Updated: Feb 24
So just a quick post this morning, but have been dealing with an interesting client as part of my canine physiotherapy work and thought I would share.
This gorgeous boy is Kane, he's a one year old Rottweiler who didnt have the best start in life, and when the vet referred him on to me he mentioned that he may have aggression issues which I would need to be mindful of...
Now when I say Kane didnt have the best start in life, he was the sole survivor of a litter that the mother rejected, and had to be hand reared - as such he had to be taught how to be a dog by his incredible carers. When his owner took him on as a youngster (his third home) she was fully aware that he may have some behavioural challenges, and she has done an amazing job to ensure that Kane is a friendly, happy, well balanced chap - however, every so often he will have an aggressive episode - one second happy and content, and the next rearing up, snapping and growling, without any apparent trigger. Possibly because of his background the owner has been told time and again that its a behavioural and/or training issue, however she was unconvinced and so consulted her vet, who was unable to diagnose any underlying pathology but referred him on to me, thinking that physiotherapy or massage might help.
On my first physiotherapy visit Kane was an absolute puppy dog, and although there were a few aches and pains, some muscular tension and a few gait irregularities, there was once again nothing that stood out as being an underlying cause of pain and therefore aggression. I completed a full body massage, used low level laser on some areas of pain and gave him a really good stretch just to make him more comfortable.
Second appointment however was a different story entirely...
Now anyone who works with dogs in physiotherapy knows that they have lots of different ways to tell us that they are uncomfortable - sometimes its just nudging a hand away from a particular area, occasionally if the physiotherapist doesnt get the message it might be a growl, or moving away, and Kane gave me a few indicators during our session, and at one point did give me a full on "back off" type of warning. Because he was telling me he was uncomfortable in the hind limbs I decided to focus my attention on his chest and forelimbs to give him time to relax.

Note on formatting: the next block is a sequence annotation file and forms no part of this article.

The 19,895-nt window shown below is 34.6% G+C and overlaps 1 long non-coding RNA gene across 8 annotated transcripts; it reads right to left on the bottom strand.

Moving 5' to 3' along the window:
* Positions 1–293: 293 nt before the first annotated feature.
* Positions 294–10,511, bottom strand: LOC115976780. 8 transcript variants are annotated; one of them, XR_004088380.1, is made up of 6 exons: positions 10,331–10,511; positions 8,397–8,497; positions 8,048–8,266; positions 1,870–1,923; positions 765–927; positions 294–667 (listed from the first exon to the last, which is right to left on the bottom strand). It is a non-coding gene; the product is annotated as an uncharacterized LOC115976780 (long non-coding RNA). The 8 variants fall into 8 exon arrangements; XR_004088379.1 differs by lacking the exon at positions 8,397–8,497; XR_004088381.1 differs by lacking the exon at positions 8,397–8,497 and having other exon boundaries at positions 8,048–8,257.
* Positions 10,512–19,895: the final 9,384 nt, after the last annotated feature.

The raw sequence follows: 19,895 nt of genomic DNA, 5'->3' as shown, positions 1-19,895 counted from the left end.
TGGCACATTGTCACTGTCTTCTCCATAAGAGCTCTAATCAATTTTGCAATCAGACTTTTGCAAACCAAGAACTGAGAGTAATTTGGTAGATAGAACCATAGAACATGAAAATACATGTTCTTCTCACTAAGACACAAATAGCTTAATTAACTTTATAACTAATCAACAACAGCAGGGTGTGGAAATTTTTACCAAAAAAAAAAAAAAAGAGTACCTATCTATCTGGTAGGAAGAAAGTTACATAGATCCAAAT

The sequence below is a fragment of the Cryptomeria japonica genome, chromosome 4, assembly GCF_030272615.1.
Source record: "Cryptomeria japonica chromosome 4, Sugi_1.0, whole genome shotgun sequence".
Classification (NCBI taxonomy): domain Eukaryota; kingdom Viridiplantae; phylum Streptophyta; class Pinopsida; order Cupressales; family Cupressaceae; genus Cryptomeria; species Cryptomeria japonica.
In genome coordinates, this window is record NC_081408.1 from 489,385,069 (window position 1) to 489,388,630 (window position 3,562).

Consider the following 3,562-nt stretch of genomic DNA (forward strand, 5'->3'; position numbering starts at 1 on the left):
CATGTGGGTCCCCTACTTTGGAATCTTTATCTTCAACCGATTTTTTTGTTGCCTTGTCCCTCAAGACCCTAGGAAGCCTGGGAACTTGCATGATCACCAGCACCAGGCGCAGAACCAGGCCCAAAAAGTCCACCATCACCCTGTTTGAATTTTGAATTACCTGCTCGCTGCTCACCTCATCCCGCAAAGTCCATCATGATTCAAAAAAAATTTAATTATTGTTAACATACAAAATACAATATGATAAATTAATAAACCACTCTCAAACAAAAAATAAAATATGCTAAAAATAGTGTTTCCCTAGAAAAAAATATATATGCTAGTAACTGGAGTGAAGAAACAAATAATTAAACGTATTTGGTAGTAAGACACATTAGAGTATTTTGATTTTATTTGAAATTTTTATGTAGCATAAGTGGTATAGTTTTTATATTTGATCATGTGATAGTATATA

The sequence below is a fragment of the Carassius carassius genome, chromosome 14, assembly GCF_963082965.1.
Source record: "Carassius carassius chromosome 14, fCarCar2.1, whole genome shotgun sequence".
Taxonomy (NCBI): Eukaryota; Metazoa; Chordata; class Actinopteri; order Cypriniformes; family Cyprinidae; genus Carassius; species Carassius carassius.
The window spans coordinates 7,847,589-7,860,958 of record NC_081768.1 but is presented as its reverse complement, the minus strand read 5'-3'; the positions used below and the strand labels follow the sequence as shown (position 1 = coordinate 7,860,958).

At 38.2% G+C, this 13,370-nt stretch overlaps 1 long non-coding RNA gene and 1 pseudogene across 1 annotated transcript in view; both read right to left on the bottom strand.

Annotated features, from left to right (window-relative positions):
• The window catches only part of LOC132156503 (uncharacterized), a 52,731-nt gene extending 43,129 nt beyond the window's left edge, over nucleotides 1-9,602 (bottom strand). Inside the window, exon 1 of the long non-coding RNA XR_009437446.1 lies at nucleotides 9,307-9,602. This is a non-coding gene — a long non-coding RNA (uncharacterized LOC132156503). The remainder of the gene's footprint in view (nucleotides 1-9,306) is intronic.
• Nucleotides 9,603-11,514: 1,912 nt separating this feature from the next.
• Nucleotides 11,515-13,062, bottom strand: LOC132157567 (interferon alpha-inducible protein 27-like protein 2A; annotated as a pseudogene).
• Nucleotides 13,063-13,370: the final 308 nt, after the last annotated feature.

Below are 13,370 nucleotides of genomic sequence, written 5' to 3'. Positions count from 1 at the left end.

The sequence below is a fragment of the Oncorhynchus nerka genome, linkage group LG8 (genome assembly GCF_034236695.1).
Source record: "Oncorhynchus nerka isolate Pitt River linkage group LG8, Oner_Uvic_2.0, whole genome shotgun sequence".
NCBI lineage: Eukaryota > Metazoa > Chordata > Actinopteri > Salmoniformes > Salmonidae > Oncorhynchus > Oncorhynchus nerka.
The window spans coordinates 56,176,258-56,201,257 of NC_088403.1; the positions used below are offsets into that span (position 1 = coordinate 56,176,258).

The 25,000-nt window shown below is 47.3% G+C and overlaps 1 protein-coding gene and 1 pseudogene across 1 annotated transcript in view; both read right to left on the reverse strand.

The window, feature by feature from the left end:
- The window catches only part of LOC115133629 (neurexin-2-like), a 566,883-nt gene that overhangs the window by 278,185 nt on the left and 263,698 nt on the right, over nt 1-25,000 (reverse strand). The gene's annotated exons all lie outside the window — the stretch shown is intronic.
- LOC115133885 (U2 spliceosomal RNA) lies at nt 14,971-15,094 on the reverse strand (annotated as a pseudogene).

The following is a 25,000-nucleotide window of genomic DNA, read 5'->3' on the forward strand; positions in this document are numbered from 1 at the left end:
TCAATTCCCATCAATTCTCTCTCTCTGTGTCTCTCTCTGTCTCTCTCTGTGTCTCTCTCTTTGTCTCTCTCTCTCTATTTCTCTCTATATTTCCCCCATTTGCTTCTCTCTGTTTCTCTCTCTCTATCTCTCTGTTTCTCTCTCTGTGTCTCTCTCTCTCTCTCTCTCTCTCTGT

It was at this point as I am palpating his pectoral muscles that Kane hits full on aggression - it was as if i'd zapped him with a cattle prod! I consider myself relatively brave, but kneeling next to a 42kg Rottweiler in full on Berserker mode is pretty humbling to say the least. Thankfully neither Kane nor I took it personally, and we were able to finish the physiotherapy session. What triggered the aggression? Scar tissue, deep in the transverse pectoral muscle, probably the best part of 4 cm long which I hadnt been able to locate during our 1st session. The owner had mentioned that as a pup Kane had some kind of mishap getting out of a van, and it seems likely this may have torn the muscle at the time but it wasnt picked up, and the second I touched it Kane reacted (some might say badly, I say naturally).
So the reason for this somewhat rambling post, is that it strikes me that in horses it is quite well understood that aggressive episodes can be indicators of pain, but is the same consideration given to dogs? All too often unprovoked aggression can be seen as a behavioural issue, whereas there may be a physical reason why a dog behaves in a certain way from time to time, and no amount of training will take away the fact that they are reacting to a pain stimulus. As physiotherapists not every client we see will be well mannered, and canine behaviour will always present challenges, but we also need to look past that to understand if there is an underlying physical cause, as opposed to just a psychological one.
I am still undecided how best to progress treatment with Kane, any kind of therapeutic ultrasound alongside manual techniques to break up the scar tissue may result in me having to re-attach some fingers at the end of the session, and I wont ask for a dog to be muzzled unless its an absolute last resort, but I am certain that with time, patience and the dedication of the owner we can make progress.